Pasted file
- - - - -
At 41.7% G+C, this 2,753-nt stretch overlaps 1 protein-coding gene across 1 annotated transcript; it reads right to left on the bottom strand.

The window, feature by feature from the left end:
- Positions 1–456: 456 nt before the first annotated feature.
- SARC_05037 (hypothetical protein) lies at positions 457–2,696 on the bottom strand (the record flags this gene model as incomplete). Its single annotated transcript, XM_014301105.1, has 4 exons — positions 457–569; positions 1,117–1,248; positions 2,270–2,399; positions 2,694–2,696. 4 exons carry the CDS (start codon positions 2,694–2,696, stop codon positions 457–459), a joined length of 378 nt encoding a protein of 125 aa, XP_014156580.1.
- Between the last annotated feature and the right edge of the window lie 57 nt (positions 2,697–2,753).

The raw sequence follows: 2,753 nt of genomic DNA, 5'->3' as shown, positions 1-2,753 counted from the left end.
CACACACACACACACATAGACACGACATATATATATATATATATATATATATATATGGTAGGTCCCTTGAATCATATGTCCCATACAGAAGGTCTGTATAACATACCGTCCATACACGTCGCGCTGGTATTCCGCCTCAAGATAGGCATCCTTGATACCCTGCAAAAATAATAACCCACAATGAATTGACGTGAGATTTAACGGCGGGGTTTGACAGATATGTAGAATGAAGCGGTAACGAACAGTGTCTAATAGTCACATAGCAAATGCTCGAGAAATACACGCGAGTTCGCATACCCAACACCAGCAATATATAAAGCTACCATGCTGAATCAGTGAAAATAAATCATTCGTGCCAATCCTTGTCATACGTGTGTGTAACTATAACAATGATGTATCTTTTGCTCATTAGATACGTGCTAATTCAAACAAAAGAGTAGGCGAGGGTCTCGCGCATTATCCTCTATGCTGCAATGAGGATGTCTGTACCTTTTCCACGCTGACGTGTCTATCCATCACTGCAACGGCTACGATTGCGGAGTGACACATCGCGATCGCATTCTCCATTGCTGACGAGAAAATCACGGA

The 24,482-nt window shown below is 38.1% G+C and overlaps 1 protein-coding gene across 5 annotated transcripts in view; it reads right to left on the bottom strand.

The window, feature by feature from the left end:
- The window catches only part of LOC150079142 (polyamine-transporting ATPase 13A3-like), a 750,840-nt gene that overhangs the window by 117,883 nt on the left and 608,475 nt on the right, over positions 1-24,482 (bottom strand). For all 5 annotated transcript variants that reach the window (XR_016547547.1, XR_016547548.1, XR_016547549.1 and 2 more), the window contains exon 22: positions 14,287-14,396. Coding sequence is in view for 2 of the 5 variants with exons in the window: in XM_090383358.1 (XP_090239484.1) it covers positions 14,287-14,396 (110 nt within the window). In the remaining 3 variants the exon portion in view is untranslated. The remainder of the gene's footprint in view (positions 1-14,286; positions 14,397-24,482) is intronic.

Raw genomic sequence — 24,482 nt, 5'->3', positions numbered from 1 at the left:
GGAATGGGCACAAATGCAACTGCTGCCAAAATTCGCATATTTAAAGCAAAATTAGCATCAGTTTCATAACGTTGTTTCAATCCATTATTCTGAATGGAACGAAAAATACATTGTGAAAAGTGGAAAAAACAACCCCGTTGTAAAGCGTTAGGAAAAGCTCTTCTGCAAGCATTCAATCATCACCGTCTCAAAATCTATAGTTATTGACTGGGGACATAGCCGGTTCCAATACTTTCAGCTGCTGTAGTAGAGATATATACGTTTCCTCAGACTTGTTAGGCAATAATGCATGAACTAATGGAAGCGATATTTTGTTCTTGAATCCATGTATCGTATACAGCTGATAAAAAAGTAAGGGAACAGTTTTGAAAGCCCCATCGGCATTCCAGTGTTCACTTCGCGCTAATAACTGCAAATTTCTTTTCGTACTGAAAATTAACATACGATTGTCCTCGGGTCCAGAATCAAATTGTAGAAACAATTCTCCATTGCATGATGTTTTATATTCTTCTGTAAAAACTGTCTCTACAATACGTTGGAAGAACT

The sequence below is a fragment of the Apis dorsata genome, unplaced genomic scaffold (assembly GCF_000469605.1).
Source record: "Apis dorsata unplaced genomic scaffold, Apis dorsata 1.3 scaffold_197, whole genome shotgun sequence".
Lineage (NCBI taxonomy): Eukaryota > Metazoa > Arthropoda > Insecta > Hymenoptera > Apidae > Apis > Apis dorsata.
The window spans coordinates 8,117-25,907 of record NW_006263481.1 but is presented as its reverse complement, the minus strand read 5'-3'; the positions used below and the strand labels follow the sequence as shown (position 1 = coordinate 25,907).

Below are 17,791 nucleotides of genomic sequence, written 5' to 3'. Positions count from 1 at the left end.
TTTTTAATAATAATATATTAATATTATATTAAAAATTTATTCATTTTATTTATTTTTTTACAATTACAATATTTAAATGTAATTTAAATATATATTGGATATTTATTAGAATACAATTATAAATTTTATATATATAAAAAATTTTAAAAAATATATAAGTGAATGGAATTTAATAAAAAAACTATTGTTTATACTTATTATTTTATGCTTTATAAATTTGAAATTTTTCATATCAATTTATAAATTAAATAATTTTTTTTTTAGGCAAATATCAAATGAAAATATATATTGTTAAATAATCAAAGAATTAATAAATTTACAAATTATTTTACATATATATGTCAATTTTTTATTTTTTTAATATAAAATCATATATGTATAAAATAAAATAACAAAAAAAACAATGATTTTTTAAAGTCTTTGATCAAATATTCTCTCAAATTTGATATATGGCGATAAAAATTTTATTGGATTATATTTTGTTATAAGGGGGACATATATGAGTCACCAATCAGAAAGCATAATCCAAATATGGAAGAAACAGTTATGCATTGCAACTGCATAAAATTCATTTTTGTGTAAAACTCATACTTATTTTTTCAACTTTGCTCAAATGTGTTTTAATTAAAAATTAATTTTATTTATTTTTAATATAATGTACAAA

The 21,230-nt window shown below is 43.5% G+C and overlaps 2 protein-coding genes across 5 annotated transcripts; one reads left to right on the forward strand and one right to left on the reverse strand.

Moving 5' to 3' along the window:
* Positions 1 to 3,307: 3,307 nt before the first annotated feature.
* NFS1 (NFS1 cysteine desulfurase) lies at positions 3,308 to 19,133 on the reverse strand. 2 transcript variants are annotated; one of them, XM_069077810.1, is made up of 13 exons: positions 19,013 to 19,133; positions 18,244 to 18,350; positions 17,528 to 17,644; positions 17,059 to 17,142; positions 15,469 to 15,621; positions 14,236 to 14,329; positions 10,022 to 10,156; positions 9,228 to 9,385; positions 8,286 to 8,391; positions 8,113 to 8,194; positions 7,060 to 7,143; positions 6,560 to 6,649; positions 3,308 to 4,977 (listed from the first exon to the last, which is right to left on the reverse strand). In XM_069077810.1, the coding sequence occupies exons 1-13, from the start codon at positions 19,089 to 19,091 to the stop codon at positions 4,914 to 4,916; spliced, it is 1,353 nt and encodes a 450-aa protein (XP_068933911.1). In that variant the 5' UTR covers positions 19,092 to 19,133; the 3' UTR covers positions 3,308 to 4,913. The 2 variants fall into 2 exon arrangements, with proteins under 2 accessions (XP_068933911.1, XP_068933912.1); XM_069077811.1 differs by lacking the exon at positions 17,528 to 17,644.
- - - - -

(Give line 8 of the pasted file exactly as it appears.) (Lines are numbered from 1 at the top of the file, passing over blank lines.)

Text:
The 24,482-nt window shown below is 38.1% G+C and overlaps 1 protein-coding gene across 5 annotated transcripts in view; it reads right to left on the bottom strand.